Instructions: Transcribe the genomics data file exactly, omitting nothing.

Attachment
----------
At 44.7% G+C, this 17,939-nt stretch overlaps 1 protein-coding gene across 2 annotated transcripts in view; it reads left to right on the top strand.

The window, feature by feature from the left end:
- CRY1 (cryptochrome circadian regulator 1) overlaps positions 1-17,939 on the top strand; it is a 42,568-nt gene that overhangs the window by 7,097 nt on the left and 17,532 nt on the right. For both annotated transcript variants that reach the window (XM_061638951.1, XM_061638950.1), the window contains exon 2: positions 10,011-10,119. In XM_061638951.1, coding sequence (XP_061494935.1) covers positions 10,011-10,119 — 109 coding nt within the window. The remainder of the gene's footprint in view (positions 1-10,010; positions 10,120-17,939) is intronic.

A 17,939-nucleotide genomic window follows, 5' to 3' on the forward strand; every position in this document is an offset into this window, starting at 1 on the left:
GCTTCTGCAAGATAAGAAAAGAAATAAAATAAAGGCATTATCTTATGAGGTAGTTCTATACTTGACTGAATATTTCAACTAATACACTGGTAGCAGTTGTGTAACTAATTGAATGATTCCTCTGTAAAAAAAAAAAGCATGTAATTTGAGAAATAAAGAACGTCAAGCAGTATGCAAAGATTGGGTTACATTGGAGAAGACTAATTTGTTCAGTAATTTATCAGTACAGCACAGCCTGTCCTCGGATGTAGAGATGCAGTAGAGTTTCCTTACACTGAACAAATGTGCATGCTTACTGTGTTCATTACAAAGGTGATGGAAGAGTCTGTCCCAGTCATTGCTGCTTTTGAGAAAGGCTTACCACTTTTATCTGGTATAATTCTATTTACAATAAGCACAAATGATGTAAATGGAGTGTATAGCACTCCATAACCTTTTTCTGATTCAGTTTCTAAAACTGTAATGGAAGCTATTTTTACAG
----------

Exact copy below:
At 44.7% G+C, this 17,939-nt stretch overlaps 1 protein-coding gene across 2 annotated transcripts in view; it reads left to right on the top strand.

The window, feature by feature from the left end:
- CRY1 (cryptochrome circadian regulator 1) overlaps positions 1-17,939 on the top strand; it is a 42,568-nt gene that overhangs the window by 7,097 nt on the left and 17,532 nt on the right. For both annotated transcript variants that reach the window (XM_061638951.1, XM_061638950.1), the window contains exon 2: positions 10,011-10,119. In XM_061638951.1, coding sequence (XP_061494935.1) covers positions 10,011-10,119 — 109 coding nt within the window. The remainder of the gene's footprint in view (positions 1-10,010; positions 10,120-17,939) is intronic.

A 17,939-nucleotide genomic window follows, 5' to 3' on the forward strand; every position in this document is an offset into this window, starting at 1 on the left:
GCTTCTGCAAGATAAGAAAAGAAATAAAATAAAGGCATTATCTTATGAGGTAGTTCTATACTTGACTGAATATTTCAACTAATACACTGGTAGCAGTTGTGTAACTAATTGAATGATTCCTCTGTAAAAAAAAAAAGCATGTAATTTGAGAAATAAAGAACGTCAAGCAGTATGCAAAGATTGGGTTACATTGGAGAAGACTAATTTGTTCAGTAATTTATCAGTACAGCACAGCCTGTCCTCGGATGTAGAGATGCAGTAGAGTTTCCTTACACTGAACAAATGTGCATGCTTACTGTGTTCATTACAAAGGTGATGGAAGAGTCTGTCCCAGTCATTGCTGCTTTTGAGAAAGGCTTACCACTTTTATCTGGTATAATTCTATTTACAATAAGCACAAATGATGTAAATGGAGTGTATAGCACTCCATAACCTTTTTCTGATTCAGTTTCTAAAACTGTAATGGAAGCTATTTTTACAG